No one can deny that the National Football League is the premier professional sport in North America. It has surpassed Major League Baseball as ‘America’s Pastime’ and while some will lament that, the hard truth is that the NFL is king in terms of many things across the spectrum and that includes merchandising as well.
While NFL Commissioner Roger Goodell continues to change the game and looks to expand to London, the company that licenses NFL jerseys and sideline apparel has decided to jack up the prices on jerseys. Although Nike has not made the formal announcement, retailers nationwide have reportedly been told to expect price tag changes to team jerseys which are often the most sold of any of the NFL’s products.
Your basic replica jersey will jump to $100 while the closest thing to what the players wear will cost $295. We as fans only have ourselves to blame because we continue to pay the high prices for tickets, concessions and of course team apparel. We bitch and complain about rising salaries yet we continue to pay.
The rise in cost of jerseys isn’t surprising yet we are still left shaking our heads at the fact the NFL just won’t stop. Yes, its capitalism 101 but how much longer before the NFL prices itself out of the casual, middle class market.
The Masters sans Tiger
The Masters will tee off tomorrow morning in Augusta, Georgia and for the first time in his career, Tiger Woods will not be participating. To no one’s surprise, the absence of Woods will have a great effect on the television ratings. With that in mind, the Professional Golfers’ Association needs to start planning for the post-Tiger world.
Nationwide, recreational golf is down. Not surprisingly, it peaked during the height of Tiger Woods’ dominance and has declined a great deal since his off course issues in 2009. While golf will always have a significant following it will almost always come from a core group of people.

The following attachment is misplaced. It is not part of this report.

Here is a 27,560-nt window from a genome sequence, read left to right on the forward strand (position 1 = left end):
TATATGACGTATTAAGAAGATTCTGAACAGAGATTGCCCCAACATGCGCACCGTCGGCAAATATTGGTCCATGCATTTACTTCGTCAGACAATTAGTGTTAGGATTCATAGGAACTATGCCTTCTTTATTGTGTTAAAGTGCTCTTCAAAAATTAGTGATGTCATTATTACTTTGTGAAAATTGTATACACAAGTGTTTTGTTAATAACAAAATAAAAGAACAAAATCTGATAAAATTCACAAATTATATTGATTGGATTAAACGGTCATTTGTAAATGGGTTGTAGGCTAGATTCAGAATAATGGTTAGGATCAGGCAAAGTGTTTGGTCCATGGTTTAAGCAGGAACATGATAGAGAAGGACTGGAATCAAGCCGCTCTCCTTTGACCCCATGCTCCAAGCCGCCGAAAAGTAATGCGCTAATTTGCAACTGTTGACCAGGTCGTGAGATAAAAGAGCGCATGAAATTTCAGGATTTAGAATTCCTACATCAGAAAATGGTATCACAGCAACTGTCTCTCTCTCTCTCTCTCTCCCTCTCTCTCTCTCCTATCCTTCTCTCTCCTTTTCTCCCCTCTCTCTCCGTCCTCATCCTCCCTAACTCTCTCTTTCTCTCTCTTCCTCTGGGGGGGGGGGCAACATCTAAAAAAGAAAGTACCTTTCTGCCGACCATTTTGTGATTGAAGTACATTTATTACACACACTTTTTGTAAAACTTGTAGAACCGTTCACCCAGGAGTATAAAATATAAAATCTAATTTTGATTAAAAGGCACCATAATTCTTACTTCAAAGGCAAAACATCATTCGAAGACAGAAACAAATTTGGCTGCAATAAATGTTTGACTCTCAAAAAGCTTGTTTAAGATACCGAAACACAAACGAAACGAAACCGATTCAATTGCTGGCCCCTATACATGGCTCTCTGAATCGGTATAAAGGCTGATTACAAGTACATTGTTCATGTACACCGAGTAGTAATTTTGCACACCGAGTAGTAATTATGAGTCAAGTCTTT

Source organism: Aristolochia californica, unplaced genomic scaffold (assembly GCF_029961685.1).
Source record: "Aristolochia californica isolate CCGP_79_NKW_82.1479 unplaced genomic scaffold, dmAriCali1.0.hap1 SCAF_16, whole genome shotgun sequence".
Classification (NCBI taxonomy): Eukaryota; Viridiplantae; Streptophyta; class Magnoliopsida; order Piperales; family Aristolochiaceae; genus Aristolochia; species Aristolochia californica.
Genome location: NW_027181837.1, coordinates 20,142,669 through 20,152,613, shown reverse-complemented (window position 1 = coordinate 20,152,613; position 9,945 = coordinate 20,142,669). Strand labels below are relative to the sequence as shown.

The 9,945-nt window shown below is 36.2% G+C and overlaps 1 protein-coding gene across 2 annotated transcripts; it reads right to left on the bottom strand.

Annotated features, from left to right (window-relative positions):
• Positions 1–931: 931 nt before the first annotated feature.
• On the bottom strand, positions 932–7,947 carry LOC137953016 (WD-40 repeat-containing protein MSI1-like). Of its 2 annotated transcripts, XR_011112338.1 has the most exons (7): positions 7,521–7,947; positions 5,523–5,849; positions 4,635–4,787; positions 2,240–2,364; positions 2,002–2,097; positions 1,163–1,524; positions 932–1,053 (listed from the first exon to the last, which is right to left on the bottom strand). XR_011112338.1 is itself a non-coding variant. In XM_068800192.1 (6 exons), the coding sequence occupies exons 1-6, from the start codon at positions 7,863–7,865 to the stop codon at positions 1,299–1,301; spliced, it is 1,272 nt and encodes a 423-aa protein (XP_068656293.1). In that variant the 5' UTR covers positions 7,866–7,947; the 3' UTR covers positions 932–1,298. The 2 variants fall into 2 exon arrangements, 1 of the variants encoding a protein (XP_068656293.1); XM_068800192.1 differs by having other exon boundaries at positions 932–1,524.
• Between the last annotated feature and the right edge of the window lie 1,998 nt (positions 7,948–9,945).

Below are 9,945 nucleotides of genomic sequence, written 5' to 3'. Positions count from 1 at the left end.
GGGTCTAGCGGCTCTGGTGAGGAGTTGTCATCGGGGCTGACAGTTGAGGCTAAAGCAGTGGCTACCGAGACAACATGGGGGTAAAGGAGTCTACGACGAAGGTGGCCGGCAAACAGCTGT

Other sports, like football, baseball and basketball, will always gain casual fans who tune in during big games and especially during the playoffs. So what can the PGA do to maintain a semblance of TV ratings as Tiger’s career winds down?
It’s hard to say but it starts with personalities and winners. Let’s face it; we watched Tiger Woods because of his reactions and his consistency as a winner or at least as a guy who was always in contention. Because the purses that tournaments offer, players rarely play full schedules any more so getting to know the best players becomes difficult for fans.
Adam Scott, the defending champion, and Rory McIlroy are your favorites to win this weekend but will they be able to draw in the type of television ratings that would satisfy the PGA? That’s doubtful and the only name I see doing anything to move the ratings’ needle is Phil Mickelson. That’s a lot to put on one player and especially one who is on the down-side of his career.
The Ultimate Warrior Passes
This is one of the few times you’ll see me mention professional wrestling in this spot but I have to mention the sudden passing of The Ultimate Warrior who died yesterday at the age of 54. Born under the name Brad Hellwing, The Ultimate Warrior grew in fame in the late 1980’s and into the 1990’s in the former World Wrestling Federation.
He was one of very few wrestlers to rival Hulk Hogan in popularity and his death comes just three days after his induction into the WWE Hall of Fame. For anyone between 35 years of age and older, The Ultimate Warrior was ‘must-see’ TV. Now he joins a never-ending list of former pro wrestlers who have died too young.